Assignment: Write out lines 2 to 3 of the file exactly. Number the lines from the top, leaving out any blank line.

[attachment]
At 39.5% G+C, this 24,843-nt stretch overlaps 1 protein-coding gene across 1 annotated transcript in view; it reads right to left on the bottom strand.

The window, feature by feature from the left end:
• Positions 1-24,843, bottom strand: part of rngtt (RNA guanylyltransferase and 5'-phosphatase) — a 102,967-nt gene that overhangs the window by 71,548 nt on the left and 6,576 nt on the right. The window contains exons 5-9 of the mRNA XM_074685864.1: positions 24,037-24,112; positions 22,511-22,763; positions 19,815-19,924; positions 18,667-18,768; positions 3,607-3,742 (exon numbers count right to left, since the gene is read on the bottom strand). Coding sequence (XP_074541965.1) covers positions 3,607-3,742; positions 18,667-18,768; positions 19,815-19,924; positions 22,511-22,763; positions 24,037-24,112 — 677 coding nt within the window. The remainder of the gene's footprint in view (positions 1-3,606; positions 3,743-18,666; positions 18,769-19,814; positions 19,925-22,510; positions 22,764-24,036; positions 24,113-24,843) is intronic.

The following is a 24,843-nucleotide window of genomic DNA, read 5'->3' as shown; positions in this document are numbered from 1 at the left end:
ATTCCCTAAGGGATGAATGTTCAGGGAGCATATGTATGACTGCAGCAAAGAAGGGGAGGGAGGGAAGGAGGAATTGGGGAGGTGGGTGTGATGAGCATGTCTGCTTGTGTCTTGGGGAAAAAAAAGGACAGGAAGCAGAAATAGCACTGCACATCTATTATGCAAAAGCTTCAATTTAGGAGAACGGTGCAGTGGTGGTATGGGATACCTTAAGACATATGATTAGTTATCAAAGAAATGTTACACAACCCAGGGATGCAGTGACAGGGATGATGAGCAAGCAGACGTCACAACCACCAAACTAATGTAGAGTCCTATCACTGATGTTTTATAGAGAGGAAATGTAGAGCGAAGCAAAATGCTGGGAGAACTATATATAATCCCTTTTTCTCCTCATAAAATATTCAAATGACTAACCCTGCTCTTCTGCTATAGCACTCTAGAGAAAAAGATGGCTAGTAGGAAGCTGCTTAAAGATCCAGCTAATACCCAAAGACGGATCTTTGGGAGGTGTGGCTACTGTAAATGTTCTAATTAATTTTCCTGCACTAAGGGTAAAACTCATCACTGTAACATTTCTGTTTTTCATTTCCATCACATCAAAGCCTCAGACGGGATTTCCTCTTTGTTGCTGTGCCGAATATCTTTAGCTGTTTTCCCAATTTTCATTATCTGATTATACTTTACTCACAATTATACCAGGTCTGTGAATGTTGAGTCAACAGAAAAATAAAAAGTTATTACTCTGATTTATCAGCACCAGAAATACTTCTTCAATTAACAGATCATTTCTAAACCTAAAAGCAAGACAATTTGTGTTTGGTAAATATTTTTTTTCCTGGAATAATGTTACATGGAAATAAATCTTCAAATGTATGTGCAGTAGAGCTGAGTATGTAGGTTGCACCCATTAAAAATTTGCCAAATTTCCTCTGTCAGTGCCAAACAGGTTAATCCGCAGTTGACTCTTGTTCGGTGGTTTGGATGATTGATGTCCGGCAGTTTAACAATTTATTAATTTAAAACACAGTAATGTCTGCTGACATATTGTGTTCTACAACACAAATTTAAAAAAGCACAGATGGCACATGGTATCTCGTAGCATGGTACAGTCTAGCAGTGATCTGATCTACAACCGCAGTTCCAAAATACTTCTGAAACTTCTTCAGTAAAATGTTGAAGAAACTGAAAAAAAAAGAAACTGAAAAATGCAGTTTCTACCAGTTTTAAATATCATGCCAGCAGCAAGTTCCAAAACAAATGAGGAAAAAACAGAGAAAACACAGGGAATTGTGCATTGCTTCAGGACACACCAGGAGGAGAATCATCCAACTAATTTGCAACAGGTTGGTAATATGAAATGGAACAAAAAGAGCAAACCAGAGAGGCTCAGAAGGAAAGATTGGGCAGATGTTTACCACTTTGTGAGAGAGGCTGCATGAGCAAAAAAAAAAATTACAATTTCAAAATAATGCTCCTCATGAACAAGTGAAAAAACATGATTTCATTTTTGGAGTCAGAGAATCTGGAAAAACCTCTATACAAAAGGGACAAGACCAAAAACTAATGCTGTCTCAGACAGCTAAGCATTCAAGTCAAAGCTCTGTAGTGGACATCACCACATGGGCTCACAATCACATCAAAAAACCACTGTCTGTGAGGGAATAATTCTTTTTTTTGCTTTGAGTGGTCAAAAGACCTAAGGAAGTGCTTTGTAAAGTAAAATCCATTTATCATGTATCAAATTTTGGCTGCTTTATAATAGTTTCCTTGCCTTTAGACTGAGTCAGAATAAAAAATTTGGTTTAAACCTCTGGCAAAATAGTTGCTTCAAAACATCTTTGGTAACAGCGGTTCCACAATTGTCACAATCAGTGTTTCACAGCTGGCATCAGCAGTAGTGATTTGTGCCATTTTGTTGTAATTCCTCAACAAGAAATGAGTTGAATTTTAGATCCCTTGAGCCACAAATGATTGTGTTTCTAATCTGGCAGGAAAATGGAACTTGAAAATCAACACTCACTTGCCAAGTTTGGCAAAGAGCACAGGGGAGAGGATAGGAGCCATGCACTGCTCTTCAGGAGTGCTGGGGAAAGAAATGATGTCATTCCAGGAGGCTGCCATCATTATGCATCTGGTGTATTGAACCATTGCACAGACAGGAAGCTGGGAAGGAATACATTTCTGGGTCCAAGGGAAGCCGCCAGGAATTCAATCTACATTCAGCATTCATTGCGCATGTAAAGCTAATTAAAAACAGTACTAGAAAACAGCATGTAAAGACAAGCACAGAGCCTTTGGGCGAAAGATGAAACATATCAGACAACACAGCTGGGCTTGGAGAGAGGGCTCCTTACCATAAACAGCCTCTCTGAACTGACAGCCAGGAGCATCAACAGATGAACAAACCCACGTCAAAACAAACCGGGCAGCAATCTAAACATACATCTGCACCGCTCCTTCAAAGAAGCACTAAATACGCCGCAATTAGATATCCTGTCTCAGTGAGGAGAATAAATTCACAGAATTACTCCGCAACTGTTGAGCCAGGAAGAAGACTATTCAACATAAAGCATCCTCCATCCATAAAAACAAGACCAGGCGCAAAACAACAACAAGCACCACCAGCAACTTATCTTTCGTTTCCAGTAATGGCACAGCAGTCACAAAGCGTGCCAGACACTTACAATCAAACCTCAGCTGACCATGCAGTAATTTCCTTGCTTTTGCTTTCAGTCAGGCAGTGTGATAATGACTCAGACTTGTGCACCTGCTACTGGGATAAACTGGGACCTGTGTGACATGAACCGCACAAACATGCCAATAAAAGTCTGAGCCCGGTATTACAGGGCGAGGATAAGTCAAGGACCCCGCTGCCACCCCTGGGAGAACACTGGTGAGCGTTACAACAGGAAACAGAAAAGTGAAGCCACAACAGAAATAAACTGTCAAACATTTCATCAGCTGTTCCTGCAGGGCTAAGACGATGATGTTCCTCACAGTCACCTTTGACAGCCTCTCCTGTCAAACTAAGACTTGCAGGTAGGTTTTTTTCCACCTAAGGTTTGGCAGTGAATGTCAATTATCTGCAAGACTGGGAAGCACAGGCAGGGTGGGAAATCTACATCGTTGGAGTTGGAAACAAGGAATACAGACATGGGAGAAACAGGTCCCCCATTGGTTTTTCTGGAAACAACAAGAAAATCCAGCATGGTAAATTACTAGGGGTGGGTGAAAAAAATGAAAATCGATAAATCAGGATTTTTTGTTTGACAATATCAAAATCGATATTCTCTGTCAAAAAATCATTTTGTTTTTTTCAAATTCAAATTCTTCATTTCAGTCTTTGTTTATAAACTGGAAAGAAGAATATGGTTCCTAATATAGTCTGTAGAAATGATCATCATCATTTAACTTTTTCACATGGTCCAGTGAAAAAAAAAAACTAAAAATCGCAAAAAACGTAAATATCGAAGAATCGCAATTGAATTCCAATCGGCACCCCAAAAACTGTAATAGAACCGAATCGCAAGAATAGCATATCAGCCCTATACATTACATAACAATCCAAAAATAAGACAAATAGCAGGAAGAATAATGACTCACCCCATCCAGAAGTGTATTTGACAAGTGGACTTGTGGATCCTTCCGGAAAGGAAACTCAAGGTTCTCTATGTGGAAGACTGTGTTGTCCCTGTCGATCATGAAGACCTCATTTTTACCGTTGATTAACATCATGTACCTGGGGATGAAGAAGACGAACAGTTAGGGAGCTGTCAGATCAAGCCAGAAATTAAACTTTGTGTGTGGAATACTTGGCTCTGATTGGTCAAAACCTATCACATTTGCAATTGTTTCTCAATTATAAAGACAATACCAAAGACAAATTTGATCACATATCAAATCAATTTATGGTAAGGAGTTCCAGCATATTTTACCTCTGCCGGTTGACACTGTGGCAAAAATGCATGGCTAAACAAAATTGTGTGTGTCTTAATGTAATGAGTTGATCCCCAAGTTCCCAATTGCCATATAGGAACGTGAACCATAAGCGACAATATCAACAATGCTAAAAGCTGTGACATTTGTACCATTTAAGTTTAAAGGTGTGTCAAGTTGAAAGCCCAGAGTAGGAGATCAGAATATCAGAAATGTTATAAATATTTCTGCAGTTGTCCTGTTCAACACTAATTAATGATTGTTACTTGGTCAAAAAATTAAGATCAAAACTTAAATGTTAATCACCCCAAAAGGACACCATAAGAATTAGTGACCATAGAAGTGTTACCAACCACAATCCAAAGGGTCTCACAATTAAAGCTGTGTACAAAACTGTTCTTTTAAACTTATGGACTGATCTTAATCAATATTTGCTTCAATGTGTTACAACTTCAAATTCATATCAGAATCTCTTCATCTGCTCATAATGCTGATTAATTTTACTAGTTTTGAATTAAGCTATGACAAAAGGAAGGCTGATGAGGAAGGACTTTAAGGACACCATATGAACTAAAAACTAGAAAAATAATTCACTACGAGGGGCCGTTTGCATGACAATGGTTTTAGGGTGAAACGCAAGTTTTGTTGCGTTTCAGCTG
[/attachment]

The window, feature by feature from the left end:
• Positions 1-24,843, bottom strand: part of rngtt (RNA guanylyltransferase and 5'-phosphatase) — a 102,967-nt gene that overhangs the window by 71,548 nt on the left and 6,576 nt on the right. The window contains exons 5-9 of the mRNA XM_074685864.1: positions 24,037-24,112; positions 22,511-22,763; positions 19,815-19,924; positions 18,667-18,768; positions 3,607-3,742 (exon numbers count right to left, since the gene is read on the bottom strand). Coding sequence (XP_074541965.1) covers positions 3,607-3,742; positions 18,667-18,768; positions 19,815-19,924; positions 22,511-22,763; positions 24,037-24,112 — 677 coding nt within the window. The remainder of the gene's footprint in view (positions 1-3,606; positions 3,743-18,666; positions 18,769-19,814; positions 19,925-22,510; positions 22,764-24,036; positions 24,113-24,843) is intronic.